Friday, December 14, 2007
citi brings its SIVs home
Citigroup Inc. will take over seven troubled investment funds and assume $58 billion of debt to avoid forced asset sales that would further erode confidence in capital markets. Moody's Investors Service lowered the bank's credit ratings.
The biggest U.S. bank by assets will rescue the so-called structured investment vehicles, or SIVs, taking responsibility for their $49 billion of assets, the New York-based company said in a statement late yesterday.
citi worked hard to reduce the obligations by selling off bits to junior shareholders, so this represents what's left. given the failure of the super-SIV, citi had little real choice except accepting forced liquidation. it represents a nominal loss of $9bn -- $49bn in assets less $58bn in debt -- but the assets generally have no bid, and so the real loss is much, much greater.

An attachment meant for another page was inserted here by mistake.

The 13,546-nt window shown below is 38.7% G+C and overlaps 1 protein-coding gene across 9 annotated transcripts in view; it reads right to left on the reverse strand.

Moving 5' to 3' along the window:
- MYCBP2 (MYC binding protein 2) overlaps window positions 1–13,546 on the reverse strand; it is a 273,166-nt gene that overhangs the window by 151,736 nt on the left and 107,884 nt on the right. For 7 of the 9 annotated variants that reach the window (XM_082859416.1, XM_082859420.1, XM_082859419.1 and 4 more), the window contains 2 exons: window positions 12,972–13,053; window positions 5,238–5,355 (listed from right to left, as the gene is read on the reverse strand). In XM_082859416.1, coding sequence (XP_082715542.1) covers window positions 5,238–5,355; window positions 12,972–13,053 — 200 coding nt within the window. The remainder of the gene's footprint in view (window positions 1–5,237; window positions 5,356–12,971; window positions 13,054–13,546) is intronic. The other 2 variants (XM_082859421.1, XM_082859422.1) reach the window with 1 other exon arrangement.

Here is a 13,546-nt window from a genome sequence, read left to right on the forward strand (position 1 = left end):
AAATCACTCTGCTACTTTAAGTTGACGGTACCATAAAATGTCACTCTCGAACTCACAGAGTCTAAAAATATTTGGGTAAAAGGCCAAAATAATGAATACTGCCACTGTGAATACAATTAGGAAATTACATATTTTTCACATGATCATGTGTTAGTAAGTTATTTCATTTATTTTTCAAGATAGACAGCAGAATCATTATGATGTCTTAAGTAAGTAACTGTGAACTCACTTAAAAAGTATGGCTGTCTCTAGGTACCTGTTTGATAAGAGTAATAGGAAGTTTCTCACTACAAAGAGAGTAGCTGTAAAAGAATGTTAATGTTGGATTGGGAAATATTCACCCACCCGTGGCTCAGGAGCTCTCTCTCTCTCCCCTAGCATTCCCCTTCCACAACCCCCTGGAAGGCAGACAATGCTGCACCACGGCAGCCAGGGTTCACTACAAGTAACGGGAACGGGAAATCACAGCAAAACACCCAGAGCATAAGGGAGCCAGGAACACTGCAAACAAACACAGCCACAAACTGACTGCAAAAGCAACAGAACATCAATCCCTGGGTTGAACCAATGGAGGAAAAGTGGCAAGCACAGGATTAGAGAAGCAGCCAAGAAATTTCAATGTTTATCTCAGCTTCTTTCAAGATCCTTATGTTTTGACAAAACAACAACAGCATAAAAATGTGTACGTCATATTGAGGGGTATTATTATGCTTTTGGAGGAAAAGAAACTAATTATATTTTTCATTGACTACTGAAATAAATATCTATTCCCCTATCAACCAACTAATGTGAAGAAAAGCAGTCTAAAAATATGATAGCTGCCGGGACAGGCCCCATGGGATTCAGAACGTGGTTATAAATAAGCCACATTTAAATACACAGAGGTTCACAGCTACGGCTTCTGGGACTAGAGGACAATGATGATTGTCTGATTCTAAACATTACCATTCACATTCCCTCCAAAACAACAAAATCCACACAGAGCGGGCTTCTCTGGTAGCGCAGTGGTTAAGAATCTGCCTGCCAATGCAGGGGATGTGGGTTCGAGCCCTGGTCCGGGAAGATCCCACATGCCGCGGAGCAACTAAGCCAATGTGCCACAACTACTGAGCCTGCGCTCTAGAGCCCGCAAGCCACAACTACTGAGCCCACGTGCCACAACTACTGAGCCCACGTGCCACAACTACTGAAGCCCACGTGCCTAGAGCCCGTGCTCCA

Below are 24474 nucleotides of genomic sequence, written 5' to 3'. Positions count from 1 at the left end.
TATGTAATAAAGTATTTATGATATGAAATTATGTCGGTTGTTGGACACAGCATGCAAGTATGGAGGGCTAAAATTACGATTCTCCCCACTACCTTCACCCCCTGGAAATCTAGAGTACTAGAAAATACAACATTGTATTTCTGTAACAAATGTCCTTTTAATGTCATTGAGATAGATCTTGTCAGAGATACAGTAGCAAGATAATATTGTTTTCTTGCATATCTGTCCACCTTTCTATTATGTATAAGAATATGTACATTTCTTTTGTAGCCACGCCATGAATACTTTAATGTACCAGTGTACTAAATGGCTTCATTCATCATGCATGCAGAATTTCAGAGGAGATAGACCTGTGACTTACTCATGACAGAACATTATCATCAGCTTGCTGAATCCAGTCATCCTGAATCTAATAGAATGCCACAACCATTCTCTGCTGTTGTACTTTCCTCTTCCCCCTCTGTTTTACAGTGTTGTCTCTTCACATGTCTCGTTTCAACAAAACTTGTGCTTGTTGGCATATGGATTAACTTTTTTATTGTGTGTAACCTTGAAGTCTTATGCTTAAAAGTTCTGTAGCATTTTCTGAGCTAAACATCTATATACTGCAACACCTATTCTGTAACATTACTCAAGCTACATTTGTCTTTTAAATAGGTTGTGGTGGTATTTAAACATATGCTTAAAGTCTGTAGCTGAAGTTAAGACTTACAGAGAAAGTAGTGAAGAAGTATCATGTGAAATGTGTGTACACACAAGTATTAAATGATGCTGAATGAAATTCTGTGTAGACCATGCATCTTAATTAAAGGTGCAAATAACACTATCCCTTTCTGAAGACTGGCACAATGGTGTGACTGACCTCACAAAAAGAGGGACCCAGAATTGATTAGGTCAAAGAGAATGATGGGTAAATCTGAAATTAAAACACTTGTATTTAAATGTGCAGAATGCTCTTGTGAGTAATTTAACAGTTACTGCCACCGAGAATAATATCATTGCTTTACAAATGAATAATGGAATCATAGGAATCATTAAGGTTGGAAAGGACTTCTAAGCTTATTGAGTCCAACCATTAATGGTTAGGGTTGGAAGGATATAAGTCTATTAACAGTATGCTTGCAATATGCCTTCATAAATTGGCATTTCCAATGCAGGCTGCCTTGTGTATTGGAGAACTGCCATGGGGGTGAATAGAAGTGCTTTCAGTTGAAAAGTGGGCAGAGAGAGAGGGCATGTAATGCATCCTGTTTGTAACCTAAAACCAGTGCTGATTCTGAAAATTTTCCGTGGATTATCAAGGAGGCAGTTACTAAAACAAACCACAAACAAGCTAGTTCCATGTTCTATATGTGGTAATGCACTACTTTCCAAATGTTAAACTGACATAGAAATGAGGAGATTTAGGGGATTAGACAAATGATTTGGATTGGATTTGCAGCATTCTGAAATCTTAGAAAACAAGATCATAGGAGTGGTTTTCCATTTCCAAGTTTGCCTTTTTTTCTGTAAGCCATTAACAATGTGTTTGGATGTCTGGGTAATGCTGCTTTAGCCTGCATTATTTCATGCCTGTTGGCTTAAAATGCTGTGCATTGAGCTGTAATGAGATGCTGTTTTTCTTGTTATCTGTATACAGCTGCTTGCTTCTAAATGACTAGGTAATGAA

some are calling it the end of the SIV problem, but i think it's more accurate to say that it's just another step in the deterioration of the banks -- that is, the problem is still there, and the losses are coming; it's just been folded into the bank problem.
the likely result is more capital hoarding by citi and similarly afflicted banks, which means less lending, which means a continuation of a deflationary credit contraction.
next up: the conduits, unleveraged versions of the SIV to which citi and many other banks have explicit credit-backing requirements which have been expanding bank balance sheets for the last few months. conduits are a much larger slice of the credit pie, and so represent another very real threat to the sponsor banks even though the leverage problem isn't nearly so acute.
and that in addition to, for citi particularly, its involvement in at least $25bn in commercial-paper-issuing CDOs stuffed with near-worthless subprime paper.
and then one must consider the inevitable start of writedowns related to RMBS and whole-loan portfolios for banks like citi, and it becomes evident that the troubles are really only beginning for the banks.